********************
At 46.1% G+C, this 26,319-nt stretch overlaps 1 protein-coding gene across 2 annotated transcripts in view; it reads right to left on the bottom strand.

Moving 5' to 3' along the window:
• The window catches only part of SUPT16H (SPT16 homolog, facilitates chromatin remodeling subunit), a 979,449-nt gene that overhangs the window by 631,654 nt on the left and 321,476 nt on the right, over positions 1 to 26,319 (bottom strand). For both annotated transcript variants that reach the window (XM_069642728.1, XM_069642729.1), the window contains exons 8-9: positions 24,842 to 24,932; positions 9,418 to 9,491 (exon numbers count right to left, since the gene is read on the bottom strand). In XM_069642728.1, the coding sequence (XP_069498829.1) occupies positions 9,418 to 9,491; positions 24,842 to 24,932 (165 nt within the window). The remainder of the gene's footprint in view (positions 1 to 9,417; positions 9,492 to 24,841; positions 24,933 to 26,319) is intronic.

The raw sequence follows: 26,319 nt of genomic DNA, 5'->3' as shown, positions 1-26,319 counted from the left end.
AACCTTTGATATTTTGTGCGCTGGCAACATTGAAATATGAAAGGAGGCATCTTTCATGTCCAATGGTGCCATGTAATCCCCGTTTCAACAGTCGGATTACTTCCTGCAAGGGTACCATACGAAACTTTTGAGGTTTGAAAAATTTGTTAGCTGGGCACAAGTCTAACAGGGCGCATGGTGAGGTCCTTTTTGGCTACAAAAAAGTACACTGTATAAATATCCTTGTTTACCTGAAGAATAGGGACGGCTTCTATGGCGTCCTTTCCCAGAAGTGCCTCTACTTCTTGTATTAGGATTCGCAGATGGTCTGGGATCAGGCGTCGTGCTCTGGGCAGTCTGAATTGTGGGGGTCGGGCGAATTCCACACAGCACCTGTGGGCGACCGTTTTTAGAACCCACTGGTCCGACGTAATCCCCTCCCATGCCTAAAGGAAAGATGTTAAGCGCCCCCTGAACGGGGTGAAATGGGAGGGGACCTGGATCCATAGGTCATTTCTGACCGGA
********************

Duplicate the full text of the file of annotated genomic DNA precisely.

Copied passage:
At 46.1% G+C, this 26,319-nt stretch overlaps 1 protein-coding gene across 2 annotated transcripts in view; it reads right to left on the bottom strand.

Moving 5' to 3' along the window:
• The window catches only part of SUPT16H (SPT16 homolog, facilitates chromatin remodeling subunit), a 979,449-nt gene that overhangs the window by 631,654 nt on the left and 321,476 nt on the right, over positions 1 to 26,319 (bottom strand). For both annotated transcript variants that reach the window (XM_069642728.1, XM_069642729.1), the window contains exons 8-9: positions 24,842 to 24,932; positions 9,418 to 9,491 (exon numbers count right to left, since the gene is read on the bottom strand). In XM_069642728.1, the coding sequence (XP_069498829.1) occupies positions 9,418 to 9,491; positions 24,842 to 24,932 (165 nt within the window). The remainder of the gene's footprint in view (positions 1 to 9,417; positions 9,492 to 24,841; positions 24,933 to 26,319) is intronic.

The raw sequence follows: 26,319 nt of genomic DNA, 5'->3' as shown, positions 1-26,319 counted from the left end.
AACCTTTGATATTTTGTGCGCTGGCAACATTGAAATATGAAAGGAGGCATCTTTCATGTCCAATGGTGCCATGTAATCCCCGTTTCAACAGTCGGATTACTTCCTGCAAGGGTACCATACGAAACTTTTGAGGTTTGAAAAATTTGTTAGCTGGGCACAAGTCTAACAGGGCGCATGGTGAGGTCCTTTTTGGCTACAAAAAAGTACACTGTATAAATATCCTTGTTTACCTGAAGAATAGGGACGGCTTCTATGGCGTCCTTTCCCAGAAGTGCCTCTACTTCTTGTATTAGGATTCGCAGATGGTCTGGGATCAGGCGTCGTGCTCTGGGCAGTCTGAATTGTGGGGGTCGGGCGAATTCCACACAGCACCTGTGGGCGACCGTTTTTAGAACCCACTGGTCCGACGTAATCCCCTCCCATGCCTAAAGGAAAGATGTTAAGCGCCCCCTGAACGGGGTGAAATGGGAGGGGACCTGGATCCATAGGTCATTTCTGACCGGA